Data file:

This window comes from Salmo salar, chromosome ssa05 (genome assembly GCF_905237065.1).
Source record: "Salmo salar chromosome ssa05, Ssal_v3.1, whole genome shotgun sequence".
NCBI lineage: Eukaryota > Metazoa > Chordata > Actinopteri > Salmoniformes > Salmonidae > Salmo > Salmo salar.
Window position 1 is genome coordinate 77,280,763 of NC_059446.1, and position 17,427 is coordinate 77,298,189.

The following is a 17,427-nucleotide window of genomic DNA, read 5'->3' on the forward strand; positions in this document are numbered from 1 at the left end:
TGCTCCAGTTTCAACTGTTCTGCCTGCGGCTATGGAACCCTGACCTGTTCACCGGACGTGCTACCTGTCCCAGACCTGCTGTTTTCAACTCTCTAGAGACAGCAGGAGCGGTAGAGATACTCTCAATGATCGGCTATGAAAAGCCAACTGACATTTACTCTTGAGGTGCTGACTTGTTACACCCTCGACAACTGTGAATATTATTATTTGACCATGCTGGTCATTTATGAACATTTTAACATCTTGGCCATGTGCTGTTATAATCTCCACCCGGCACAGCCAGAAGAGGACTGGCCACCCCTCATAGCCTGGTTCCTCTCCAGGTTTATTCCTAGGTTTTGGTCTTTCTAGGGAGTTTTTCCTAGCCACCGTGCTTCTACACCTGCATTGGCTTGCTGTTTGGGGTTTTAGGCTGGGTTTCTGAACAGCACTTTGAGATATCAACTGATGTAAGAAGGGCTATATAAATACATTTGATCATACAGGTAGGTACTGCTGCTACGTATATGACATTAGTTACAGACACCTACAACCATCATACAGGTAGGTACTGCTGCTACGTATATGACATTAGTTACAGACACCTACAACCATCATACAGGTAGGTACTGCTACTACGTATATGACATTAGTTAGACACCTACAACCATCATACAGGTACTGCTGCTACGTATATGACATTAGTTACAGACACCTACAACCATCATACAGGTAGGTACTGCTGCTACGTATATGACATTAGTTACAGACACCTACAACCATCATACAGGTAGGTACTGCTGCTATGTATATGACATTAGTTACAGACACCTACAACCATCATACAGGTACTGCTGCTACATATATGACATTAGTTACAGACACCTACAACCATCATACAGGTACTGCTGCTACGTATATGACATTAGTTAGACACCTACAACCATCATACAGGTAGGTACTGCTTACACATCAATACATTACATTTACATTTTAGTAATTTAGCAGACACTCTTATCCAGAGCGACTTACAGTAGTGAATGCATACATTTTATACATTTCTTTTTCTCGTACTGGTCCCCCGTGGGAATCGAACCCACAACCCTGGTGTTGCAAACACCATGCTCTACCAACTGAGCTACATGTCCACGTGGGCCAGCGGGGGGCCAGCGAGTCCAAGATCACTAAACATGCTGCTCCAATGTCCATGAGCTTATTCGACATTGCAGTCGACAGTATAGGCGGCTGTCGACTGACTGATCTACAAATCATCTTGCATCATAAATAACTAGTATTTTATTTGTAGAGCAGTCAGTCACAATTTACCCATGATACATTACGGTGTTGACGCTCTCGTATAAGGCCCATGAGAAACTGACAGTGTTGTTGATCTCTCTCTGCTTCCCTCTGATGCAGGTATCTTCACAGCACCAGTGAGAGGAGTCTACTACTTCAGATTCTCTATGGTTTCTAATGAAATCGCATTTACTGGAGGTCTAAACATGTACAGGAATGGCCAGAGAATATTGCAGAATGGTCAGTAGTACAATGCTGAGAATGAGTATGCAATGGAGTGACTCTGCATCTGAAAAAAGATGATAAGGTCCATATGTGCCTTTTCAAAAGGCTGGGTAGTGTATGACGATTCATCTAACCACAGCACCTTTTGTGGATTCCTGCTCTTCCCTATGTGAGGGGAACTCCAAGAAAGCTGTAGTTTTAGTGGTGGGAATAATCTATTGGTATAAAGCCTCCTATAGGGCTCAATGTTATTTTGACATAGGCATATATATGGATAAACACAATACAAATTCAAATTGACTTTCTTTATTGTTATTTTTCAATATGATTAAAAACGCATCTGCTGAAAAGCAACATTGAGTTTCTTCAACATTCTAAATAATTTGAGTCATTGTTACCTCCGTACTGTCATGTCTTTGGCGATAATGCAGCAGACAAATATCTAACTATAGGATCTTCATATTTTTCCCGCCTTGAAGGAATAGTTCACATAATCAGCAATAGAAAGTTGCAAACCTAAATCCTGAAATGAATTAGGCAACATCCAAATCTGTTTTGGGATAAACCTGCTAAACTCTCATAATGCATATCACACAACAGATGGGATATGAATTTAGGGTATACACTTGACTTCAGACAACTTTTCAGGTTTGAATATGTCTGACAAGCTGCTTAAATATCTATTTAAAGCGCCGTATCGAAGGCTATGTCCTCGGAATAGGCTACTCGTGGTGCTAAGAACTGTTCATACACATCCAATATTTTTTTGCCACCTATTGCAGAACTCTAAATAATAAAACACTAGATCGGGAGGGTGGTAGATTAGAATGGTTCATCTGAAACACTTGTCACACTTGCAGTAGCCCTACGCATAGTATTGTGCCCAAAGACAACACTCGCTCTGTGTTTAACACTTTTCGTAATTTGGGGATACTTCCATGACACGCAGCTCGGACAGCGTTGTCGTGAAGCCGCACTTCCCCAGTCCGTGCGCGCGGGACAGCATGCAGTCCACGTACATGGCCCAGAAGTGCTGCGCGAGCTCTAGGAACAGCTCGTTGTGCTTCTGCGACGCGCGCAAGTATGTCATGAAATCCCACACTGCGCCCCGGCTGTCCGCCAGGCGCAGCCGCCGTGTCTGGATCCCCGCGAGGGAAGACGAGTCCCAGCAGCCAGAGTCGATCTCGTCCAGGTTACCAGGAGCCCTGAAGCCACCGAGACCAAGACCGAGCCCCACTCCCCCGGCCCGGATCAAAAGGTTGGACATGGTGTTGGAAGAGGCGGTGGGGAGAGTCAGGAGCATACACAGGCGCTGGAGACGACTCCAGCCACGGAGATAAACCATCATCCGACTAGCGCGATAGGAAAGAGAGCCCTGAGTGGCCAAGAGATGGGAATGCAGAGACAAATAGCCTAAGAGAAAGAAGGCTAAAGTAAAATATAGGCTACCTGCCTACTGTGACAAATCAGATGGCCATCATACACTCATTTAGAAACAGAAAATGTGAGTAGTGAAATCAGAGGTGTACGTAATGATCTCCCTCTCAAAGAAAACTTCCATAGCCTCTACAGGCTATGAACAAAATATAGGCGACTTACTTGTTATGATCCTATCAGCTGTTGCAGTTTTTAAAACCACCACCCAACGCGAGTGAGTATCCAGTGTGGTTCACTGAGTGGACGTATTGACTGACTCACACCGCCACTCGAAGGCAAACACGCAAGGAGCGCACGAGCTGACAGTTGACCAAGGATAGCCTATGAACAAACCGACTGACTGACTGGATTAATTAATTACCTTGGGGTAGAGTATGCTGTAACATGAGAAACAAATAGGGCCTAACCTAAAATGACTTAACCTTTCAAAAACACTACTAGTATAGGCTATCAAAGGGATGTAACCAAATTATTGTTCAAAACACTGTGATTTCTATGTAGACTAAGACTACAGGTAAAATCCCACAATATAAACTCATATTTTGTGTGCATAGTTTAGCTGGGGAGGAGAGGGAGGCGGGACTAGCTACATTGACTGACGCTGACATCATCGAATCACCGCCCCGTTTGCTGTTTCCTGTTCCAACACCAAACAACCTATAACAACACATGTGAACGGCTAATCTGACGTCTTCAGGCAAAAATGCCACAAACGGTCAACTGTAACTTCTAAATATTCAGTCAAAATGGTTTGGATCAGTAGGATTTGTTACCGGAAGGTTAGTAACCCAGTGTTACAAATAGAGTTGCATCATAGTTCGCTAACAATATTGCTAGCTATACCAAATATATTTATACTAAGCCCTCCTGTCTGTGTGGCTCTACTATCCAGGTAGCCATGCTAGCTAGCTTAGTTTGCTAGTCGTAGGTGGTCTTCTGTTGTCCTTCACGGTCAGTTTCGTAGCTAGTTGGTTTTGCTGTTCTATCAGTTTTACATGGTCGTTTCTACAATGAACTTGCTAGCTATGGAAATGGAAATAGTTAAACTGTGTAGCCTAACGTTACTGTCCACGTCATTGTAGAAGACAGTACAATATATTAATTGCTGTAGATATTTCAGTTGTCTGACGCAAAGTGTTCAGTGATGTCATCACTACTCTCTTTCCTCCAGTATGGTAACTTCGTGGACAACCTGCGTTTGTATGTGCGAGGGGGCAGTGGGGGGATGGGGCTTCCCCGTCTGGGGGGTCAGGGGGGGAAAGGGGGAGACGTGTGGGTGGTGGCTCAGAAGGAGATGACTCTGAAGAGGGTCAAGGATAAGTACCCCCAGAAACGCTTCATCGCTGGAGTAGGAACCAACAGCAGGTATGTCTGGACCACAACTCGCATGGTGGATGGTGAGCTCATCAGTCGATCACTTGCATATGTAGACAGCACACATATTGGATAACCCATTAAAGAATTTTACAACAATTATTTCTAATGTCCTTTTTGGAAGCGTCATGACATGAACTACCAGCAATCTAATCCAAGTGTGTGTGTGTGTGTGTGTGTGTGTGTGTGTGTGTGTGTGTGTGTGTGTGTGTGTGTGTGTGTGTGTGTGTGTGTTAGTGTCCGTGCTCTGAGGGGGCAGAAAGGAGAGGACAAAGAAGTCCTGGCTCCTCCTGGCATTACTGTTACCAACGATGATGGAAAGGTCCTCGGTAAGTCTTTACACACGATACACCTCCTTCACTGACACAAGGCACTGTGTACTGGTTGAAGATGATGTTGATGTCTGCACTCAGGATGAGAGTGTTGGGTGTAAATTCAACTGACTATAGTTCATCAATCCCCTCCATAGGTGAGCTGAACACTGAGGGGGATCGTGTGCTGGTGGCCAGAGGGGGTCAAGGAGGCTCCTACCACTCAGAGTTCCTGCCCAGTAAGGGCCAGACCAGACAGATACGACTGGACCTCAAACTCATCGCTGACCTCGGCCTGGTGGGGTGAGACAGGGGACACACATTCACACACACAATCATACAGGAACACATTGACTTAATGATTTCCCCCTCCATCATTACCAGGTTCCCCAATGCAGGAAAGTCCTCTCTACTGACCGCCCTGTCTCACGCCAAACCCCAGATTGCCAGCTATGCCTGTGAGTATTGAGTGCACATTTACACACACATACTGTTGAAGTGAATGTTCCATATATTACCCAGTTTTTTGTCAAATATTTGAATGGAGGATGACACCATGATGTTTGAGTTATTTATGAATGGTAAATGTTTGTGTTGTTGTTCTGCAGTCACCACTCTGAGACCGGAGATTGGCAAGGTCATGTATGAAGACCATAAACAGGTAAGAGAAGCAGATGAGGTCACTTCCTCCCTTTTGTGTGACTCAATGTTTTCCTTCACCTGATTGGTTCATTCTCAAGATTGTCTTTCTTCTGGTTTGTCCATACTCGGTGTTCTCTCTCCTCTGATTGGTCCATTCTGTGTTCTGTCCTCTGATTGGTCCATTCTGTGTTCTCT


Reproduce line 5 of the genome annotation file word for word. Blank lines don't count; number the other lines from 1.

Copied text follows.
The following is a 17,427-nucleotide window of genomic DNA, read 5'->3' on the forward strand; positions in this document are numbered from 1 at the left end: